Four Hadassah board members resign in protest

Resignation reportedly due to Finance Ministry efforts, without consulting board, to establish recovery plan to restore HMO’s financial health.

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October 30, 2013 23:06
1 minute read.
Hadassah Medical Organization

Hadassah Medical Organization 370. (photo credit: Judy Siegel-Itzkovich)

 
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The board of directors of the Hadassah Medical Organization in Jerusalem on Wednesday “accepted” the resignation of four of its members.

The four – chairman Esther Dominissini, Yoram Ariav, Uri Neiger and Yossi Rosen – reportedly resigned to protest against efforts by the Finance Ministry to establish a recovery plan to restore HMO’s financial health but without consulting with the board.

Dominissini is a former director-general of the Israel Employment Service, the Prisons Service and the National Insurance Institute; Ariav is a former director- general of the Finance Ministry; Rosen formerly ran the Israel Corporation and the Israel Petrochemical Industry; and Neiger was a financial entrepreneur.

The HMO spokeswoman said that businessman Avigdor Kaplan had been chosen as director-general earlier this year to “cope with the financial deficit that developed in recent years,” and that he was given “the authority to implement a recovery program in cooperation with the board to restore the HMO to longterm economic stability.”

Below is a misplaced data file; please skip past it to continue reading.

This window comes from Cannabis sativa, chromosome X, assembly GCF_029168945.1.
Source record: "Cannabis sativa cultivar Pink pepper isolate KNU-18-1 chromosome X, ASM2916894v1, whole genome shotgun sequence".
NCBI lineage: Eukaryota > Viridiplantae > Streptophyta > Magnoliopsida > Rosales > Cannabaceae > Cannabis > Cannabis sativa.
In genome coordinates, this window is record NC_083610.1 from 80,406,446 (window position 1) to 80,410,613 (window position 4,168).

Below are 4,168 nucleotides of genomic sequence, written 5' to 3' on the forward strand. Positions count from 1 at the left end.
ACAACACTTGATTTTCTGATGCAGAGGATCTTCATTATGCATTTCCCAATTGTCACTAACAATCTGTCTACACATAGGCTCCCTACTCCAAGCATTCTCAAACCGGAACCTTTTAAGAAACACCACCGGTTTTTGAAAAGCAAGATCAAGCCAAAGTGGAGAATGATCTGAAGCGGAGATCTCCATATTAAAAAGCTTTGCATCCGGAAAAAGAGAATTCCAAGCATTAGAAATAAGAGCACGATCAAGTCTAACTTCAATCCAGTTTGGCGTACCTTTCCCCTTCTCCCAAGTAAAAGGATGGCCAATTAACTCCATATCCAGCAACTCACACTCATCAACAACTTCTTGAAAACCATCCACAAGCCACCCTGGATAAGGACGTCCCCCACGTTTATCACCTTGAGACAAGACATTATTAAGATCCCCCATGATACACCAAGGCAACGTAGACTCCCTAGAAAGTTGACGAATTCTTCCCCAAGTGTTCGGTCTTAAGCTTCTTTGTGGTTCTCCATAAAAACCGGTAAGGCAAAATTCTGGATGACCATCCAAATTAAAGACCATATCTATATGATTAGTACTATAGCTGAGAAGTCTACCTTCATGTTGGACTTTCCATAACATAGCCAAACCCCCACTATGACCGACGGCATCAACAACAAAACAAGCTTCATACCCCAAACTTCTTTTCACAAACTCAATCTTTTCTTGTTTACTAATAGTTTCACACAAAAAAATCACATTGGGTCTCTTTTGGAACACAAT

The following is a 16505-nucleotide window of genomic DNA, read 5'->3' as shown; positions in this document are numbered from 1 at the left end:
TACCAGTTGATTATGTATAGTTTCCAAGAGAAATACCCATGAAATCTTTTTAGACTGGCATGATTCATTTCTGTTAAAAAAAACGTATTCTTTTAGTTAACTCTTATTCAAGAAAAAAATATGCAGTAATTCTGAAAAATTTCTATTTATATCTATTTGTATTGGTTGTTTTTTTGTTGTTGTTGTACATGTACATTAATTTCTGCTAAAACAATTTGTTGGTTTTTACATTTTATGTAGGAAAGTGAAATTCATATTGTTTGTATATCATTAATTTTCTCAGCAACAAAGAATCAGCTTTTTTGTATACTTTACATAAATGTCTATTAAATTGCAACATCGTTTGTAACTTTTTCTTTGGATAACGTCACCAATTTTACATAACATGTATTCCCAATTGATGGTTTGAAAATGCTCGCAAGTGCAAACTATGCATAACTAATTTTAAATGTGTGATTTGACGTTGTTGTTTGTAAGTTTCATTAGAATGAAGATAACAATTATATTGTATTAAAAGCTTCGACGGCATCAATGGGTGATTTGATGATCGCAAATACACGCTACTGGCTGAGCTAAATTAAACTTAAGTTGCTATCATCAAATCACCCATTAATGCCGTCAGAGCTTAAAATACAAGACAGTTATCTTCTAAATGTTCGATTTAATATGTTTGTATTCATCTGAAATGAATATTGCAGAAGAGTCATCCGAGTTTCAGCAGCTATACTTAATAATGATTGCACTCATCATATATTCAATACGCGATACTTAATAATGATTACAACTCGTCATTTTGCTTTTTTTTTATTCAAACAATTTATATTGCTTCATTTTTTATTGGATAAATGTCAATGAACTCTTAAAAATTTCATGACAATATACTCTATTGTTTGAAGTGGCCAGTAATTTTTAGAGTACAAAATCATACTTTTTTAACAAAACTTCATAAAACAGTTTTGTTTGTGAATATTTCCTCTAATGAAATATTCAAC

HMO runs the two Hadassah University Medical Centers and its various medical faculty and professional schools. The hospitals are owned by the Hadassah Women’s Zionist Organization of America, whose reduced financing of HMO in recent years, as well as misguided financial agreements with the government over discounts to health funds and long-term commitments to pensions, were among the reasons for its current NIS 1.3 billion deficit.

The remaining board “backs up the director-general and supports him, so he may succeed and safely carry out the recovery process,” the spokeswoman said.

Meanwhile, for the second time in recent months, HMO staffers will receive only half their salaries on pay day in November, due to the lack of liquid assets to pay the entire amount.

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